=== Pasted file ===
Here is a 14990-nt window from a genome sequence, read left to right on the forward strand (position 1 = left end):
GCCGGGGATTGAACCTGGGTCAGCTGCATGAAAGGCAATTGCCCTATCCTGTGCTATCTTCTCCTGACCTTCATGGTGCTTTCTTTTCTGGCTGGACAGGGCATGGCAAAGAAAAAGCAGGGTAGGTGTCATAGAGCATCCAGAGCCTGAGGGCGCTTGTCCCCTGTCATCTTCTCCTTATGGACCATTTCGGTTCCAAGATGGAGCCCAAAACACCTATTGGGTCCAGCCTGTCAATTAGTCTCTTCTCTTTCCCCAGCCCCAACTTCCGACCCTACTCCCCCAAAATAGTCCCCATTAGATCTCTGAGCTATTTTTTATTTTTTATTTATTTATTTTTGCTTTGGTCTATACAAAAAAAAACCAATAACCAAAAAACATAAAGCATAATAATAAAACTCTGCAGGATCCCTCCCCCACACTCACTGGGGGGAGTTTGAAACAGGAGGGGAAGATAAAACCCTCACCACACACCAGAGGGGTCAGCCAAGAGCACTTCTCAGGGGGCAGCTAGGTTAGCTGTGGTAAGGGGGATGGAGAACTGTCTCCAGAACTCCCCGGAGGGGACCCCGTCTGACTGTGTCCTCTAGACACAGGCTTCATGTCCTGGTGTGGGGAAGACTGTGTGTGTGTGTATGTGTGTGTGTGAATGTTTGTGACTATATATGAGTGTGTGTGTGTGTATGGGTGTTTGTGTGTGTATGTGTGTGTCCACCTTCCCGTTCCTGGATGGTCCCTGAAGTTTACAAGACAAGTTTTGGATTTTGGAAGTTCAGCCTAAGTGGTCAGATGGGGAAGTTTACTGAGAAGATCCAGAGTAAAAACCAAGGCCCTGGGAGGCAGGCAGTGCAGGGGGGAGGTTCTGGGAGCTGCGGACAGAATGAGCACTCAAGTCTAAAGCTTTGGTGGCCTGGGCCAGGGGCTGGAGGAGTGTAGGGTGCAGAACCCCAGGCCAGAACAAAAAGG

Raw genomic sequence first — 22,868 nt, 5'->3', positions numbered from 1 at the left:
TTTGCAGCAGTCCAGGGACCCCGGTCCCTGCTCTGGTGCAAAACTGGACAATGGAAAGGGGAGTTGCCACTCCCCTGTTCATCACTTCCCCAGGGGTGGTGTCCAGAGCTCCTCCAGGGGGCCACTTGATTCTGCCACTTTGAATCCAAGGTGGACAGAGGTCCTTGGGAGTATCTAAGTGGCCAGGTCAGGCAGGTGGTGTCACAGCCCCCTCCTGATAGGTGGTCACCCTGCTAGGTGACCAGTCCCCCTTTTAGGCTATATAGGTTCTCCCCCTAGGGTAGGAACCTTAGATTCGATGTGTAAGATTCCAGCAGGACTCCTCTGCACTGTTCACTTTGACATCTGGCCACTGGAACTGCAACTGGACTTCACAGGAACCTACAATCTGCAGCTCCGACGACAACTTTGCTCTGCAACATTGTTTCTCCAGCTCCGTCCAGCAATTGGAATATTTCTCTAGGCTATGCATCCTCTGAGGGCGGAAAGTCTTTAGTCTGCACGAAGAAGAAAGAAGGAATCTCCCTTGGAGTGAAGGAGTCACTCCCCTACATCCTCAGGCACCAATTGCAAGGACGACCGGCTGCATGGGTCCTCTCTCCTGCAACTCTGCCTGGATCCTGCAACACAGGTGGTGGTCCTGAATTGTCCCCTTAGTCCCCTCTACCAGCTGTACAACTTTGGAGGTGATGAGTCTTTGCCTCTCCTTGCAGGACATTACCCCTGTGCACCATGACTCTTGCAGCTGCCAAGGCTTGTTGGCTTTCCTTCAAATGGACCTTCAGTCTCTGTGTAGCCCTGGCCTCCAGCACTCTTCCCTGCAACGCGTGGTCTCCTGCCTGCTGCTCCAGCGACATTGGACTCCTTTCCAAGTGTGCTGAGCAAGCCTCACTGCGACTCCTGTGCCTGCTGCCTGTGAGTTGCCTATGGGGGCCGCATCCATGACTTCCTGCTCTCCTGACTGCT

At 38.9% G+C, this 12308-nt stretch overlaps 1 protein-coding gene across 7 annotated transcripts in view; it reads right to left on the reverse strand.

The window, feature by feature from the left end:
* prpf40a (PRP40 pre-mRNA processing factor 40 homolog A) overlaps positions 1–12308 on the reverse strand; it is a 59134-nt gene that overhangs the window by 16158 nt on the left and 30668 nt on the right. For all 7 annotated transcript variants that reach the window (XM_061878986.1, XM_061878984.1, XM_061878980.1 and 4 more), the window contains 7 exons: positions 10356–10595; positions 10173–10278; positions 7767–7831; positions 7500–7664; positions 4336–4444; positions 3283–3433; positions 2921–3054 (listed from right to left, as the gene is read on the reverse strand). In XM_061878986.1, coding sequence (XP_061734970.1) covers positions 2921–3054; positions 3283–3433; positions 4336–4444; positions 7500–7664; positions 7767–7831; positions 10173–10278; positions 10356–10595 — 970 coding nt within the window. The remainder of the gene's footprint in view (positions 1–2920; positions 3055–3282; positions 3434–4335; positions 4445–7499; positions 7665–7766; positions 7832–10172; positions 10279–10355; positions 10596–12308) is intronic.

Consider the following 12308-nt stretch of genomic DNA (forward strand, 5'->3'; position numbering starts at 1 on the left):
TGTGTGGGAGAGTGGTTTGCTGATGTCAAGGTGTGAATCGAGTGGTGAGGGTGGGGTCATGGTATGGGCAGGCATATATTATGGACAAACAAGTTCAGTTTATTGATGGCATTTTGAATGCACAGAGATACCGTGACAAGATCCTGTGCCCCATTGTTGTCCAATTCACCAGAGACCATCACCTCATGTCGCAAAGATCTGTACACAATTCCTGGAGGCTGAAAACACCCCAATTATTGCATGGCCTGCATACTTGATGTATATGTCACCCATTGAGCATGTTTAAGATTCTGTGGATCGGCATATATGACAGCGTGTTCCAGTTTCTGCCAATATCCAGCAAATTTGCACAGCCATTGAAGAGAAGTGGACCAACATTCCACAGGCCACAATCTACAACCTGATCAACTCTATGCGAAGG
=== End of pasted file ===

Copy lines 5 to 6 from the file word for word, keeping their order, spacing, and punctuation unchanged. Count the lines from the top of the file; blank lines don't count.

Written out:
At 38.9% G+C, this 12308-nt stretch overlaps 1 protein-coding gene across 7 annotated transcripts in view; it reads right to left on the reverse strand.

The window, feature by feature from the left end: